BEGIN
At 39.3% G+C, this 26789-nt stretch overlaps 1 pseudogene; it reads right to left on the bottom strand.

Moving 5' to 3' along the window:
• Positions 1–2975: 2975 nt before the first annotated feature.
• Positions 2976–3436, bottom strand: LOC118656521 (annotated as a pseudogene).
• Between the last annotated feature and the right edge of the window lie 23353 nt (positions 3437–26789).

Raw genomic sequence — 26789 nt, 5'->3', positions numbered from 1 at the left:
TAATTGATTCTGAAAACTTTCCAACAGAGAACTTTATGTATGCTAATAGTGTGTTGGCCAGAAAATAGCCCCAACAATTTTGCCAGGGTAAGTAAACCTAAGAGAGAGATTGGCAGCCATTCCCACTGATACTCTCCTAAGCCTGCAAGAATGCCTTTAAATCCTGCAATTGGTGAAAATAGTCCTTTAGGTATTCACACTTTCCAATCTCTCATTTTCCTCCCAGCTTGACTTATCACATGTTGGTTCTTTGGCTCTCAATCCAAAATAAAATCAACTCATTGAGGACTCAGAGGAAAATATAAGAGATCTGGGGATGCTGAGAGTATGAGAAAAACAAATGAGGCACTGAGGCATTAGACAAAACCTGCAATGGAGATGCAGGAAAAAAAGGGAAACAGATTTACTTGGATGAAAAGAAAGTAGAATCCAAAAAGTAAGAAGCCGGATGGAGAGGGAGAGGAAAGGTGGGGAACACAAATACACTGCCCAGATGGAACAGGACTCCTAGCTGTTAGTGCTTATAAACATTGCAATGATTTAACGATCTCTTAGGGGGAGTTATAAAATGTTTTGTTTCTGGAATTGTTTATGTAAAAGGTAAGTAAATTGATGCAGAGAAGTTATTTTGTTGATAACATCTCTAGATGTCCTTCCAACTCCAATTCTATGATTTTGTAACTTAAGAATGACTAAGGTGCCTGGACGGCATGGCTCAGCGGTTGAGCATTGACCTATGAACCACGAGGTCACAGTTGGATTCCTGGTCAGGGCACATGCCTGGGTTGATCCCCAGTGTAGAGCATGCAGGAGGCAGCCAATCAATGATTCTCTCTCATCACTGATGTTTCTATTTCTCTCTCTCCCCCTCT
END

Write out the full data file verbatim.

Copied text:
At 39.3% G+C, this 26789-nt stretch overlaps 1 pseudogene; it reads right to left on the bottom strand.

Moving 5' to 3' along the window:
• Positions 1–2975: 2975 nt before the first annotated feature.
• Positions 2976–3436, bottom strand: LOC118656521 (annotated as a pseudogene).
• Between the last annotated feature and the right edge of the window lie 23353 nt (positions 3437–26789).

Raw genomic sequence — 26789 nt, 5'->3', positions numbered from 1 at the left:
TAATTGATTCTGAAAACTTTCCAACAGAGAACTTTATGTATGCTAATAGTGTGTTGGCCAGAAAATAGCCCCAACAATTTTGCCAGGGTAAGTAAACCTAAGAGAGAGATTGGCAGCCATTCCCACTGATACTCTCCTAAGCCTGCAAGAATGCCTTTAAATCCTGCAATTGGTGAAAATAGTCCTTTAGGTATTCACACTTTCCAATCTCTCATTTTCCTCCCAGCTTGACTTATCACATGTTGGTTCTTTGGCTCTCAATCCAAAATAAAATCAACTCATTGAGGACTCAGAGGAAAATATAAGAGATCTGGGGATGCTGAGAGTATGAGAAAAACAAATGAGGCACTGAGGCATTAGACAAAACCTGCAATGGAGATGCAGGAAAAAAAGGGAAACAGATTTACTTGGATGAAAAGAAAGTAGAATCCAAAAAGTAAGAAGCCGGATGGAGAGGGAGAGGAAAGGTGGGGAACACAAATACACTGCCCAGATGGAACAGGACTCCTAGCTGTTAGTGCTTATAAACATTGCAATGATTTAACGATCTCTTAGGGGGAGTTATAAAATGTTTTGTTTCTGGAATTGTTTATGTAAAAGGTAAGTAAATTGATGCAGAGAAGTTATTTTGTTGATAACATCTCTAGATGTCCTTCCAACTCCAATTCTATGATTTTGTAACTTAAGAATGACTAAGGTGCCTGGACGGCATGGCTCAGCGGTTGAGCATTGACCTATGAACCACGAGGTCACAGTTGGATTCCTGGTCAGGGCACATGCCTGGGTTGATCCCCAGTGTAGAGCATGCAGGAGGCAGCCAATCAATGATTCTCTCTCATCACTGATGTTTCTATTTCTCTCTCTCCCCCTCT